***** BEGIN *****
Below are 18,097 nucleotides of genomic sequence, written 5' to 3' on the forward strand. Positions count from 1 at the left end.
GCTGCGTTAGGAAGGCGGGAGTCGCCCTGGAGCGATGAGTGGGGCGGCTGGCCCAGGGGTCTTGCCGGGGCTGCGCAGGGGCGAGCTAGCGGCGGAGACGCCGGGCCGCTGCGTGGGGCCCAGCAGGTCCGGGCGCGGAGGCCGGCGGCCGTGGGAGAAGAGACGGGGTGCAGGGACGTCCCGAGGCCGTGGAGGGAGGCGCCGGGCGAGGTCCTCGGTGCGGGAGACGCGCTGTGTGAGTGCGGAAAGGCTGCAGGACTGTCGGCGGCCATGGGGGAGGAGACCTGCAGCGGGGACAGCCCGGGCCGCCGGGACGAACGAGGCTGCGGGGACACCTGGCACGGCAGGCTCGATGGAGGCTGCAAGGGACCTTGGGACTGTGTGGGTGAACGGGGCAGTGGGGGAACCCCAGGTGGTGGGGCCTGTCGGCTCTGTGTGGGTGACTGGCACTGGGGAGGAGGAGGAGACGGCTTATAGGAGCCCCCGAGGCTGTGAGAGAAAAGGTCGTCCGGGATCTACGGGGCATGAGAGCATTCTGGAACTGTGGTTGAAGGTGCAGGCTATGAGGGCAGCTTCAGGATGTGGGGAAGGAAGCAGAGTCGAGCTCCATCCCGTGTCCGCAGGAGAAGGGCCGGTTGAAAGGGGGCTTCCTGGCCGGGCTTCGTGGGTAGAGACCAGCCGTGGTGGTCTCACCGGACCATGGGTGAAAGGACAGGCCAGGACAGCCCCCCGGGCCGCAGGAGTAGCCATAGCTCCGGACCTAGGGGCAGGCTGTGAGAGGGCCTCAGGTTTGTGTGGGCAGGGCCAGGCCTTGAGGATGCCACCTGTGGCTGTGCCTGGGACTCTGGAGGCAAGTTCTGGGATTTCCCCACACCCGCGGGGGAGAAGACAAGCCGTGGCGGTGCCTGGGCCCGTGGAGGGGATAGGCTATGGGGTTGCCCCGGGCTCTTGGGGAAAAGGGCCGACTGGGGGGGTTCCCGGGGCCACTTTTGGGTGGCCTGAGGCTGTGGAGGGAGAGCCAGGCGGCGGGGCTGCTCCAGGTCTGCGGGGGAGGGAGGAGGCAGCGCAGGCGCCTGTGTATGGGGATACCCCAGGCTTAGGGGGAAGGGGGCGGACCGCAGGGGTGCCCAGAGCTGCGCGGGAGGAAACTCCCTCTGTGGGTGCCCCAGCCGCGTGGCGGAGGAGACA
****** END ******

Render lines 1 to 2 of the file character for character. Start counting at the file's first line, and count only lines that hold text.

Below are 18,097 nucleotides of genomic sequence, written 5' to 3' on the forward strand. Positions count from 1 at the left end.
GCTGCGTTAGGAAGGCGGGAGTCGCCCTGGAGCGATGAGTGGGGCGGCTGGCCCAGGGGTCTTGCCGGGGCTGCGCAGGGGCGAGCTAGCGGCGGAGACGCCGGGCCGCTGCGTGGGGCCCAGCAGGTCCGGGCGCGGAGGCCGGCGGCCGTGGGAGAAGAGACGGGGTGCAGGGACGTCCCGAGGCCGTGGAGGGAGGCGCCGGGCGAGGTCCTCGGTGCGGGAGACGCGCTGTGTGAGTGCGGAAAGGCTGCAGGACTGTCGGCGGCCATGGGGGAGGAGACCTGCAGCGGGGACAGCCCGGGCCGCCGGGACGAACGAGGCTGCGGGGACACCTGGCACGGCAGGCTCGATGGAGGCTGCAAGGGACCTTGGGACTGTGTGGGTGAACGGGGCAGTGGGGGAACCCCAGGTGGTGGGGCCTGTCGGCTCTGTGTGGGTGACTGGCACTGGGGAGGAGGAGGAGACGGCTTATAGGAGCCCCCGAGGCTGTGAGAGAAAAGGTCGTCCGGGATCTACGGGGCATGAGAGCATTCTGGAACTGTGGTTGAAGGTGCAGGCTATGAGGGCAGCTTCAGGATGTGGGGAAGGAAGCAGAGTCGAGCTCCATCCCGTGTCCGCAGGAGAAGGGCCGGTTGAAAGGGGGCTTCCTGGCCGGGCTTCGTGGGTAGAGACCAGCCGTGGTGGTCTCACCGGACCATGGGTGAAAGGACAGGCCAGGACAGCCCCCCGGGCCGCAGGAGTAGCCATAGCTCCGGACCTAGGGGCAGGCTGTGAGAGGGCCTCAGGTTTGTGTGGGCAGGGCCAGGCCTTGAGGATGCCACCTGTGGCTGTGCCTGGGACTCTGGAGGCAAGTTCTGGGATTTCCCCACACCCGCGGGGGAGAAGACAAGCCGTGGCGGTGCCTGGGCCCGTGGAGGGGATAGGCTATGGGGTTGCCCCGGGCTCTTGGGGAAAAGGGCCGACTGGGGGGGTTCCCGGGGCCACTTTTGGGTGGCCTGAGGCTGTGGAGGGAGAGCCAGGCGGCGGGGCTGCTCCAGGTCTGCGGGGGAGGGAGGAGGCAGCGCAGGCGCCTGTGTATGGGGATACCCCAGGCTTAGGGGGAAGGGGGCGGACCGCAGGGGTGCCCAGAGCTGCGCGGGAGGAAACTCCCTCTGTGGGTGCCCCAGCCGCGTGGCGGAGGAGACA